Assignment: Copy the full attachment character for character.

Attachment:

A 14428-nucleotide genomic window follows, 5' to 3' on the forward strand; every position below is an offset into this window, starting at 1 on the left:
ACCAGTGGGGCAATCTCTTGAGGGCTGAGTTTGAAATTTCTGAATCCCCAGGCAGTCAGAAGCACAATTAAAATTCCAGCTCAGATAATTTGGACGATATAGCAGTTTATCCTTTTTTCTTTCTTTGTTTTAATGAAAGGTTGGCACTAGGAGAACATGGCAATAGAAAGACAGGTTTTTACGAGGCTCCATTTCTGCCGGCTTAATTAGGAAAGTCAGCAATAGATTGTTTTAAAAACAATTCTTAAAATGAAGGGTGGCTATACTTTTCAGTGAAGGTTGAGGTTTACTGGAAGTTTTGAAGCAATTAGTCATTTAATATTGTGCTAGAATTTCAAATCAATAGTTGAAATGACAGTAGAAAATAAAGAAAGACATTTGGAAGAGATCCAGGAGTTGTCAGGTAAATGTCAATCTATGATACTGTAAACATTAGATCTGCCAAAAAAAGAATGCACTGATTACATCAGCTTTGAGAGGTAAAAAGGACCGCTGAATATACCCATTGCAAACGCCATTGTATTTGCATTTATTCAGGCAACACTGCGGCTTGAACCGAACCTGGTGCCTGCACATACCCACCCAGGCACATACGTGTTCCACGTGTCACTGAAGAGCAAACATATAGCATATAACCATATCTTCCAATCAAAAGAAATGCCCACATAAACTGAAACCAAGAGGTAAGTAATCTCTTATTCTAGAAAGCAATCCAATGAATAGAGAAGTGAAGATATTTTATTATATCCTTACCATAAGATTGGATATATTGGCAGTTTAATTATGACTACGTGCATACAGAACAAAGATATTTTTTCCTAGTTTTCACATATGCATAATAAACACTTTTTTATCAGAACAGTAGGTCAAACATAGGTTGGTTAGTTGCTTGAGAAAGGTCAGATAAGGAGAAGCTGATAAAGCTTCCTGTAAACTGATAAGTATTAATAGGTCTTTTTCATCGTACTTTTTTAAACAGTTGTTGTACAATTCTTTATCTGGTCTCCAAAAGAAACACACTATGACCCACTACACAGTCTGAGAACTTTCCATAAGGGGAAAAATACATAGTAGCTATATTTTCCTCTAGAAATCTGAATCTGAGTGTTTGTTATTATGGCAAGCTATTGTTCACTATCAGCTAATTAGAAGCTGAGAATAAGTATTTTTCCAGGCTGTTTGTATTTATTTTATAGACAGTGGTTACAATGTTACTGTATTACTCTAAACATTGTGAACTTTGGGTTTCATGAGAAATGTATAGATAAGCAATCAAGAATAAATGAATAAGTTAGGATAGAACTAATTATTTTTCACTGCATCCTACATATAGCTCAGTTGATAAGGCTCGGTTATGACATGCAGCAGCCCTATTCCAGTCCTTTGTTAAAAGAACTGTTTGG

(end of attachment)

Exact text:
A 14428-nucleotide genomic window follows, 5' to 3' on the forward strand; every position below is an offset into this window, starting at 1 on the left:
ACCAGTGGGGCAATCTCTTGAGGGCTGAGTTTGAAATTTCTGAATCCCCAGGCAGTCAGAAGCACAATTAAAATTCCAGCTCAGATAATTTGGACGATATAGCAGTTTATCCTTTTTTCTTTCTTTGTTTTAATGAAAGGTTGGCACTAGGAGAACATGGCAATAGAAAGACAGGTTTTTACGAGGCTCCATTTCTGCCGGCTTAATTAGGAAAGTCAGCAATAGATTGTTTTAAAAACAATTCTTAAAATGAAGGGTGGCTATACTTTTCAGTGAAGGTTGAGGTTTACTGGAAGTTTTGAAGCAATTAGTCATTTAATATTGTGCTAGAATTTCAAATCAATAGTTGAAATGACAGTAGAAAATAAAGAAAGACATTTGGAAGAGATCCAGGAGTTGTCAGGTAAATGTCAATCTATGATACTGTAAACATTAGATCTGCCAAAAAAAGAATGCACTGATTACATCAGCTTTGAGAGGTAAAAAGGACCGCTGAATATACCCATTGCAAACGCCATTGTATTTGCATTTATTCAGGCAACACTGCGGCTTGAACCGAACCTGGTGCCTGCACATACCCACCCAGGCACATACGTGTTCCACGTGTCACTGAAGAGCAAACATATAGCATATAACCATATCTTCCAATCAAAAGAAATGCCCACATAAACTGAAACCAAGAGGTAAGTAATCTCTTATTCTAGAAAGCAATCCAATGAATAGAGAAGTGAAGATATTTTATTATATCCTTACCATAAGATTGGATATATTGGCAGTTTAATTATGACTACGTGCATACAGAACAAAGATATTTTTTCCTAGTTTTCACATATGCATAATAAACACTTTTTTATCAGAACAGTAGGTCAAACATAGGTTGGTTAGTTGCTTGAGAAAGGTCAGATAAGGAGAAGCTGATAAAGCTTCCTGTAAACTGATAAGTATTAATAGGTCTTTTTCATCGTACTTTTTTAAACAGTTGTTGTACAATTCTTTATCTGGTCTCCAAAAGAAACACACTATGACCCACTACACAGTCTGAGAACTTTCCATAAGGGGAAAAATACATAGTAGCTATATTTTCCTCTAGAAATCTGAATCTGAGTGTTTGTTATTATGGCAAGCTATTGTTCACTATCAGCTAATTAGAAGCTGAGAATAAGTATTTTTCCAGGCTGTTTGTATTTATTTTATAGACAGTGGTTACAATGTTACTGTATTACTCTAAACATTGTGAACTTTGGGTTTCATGAGAAATGTATAGATAAGCAATCAAGAATAAATGAATAAGTTAGGATAGAACTAATTATTTTTCACTGCATCCTACATATAGCTCAGTTGATAAGGCTCGGTTATGACATGCAGCAGCCCTATTCCAGTCCTTTGTTAAAAGAACTGTTTGG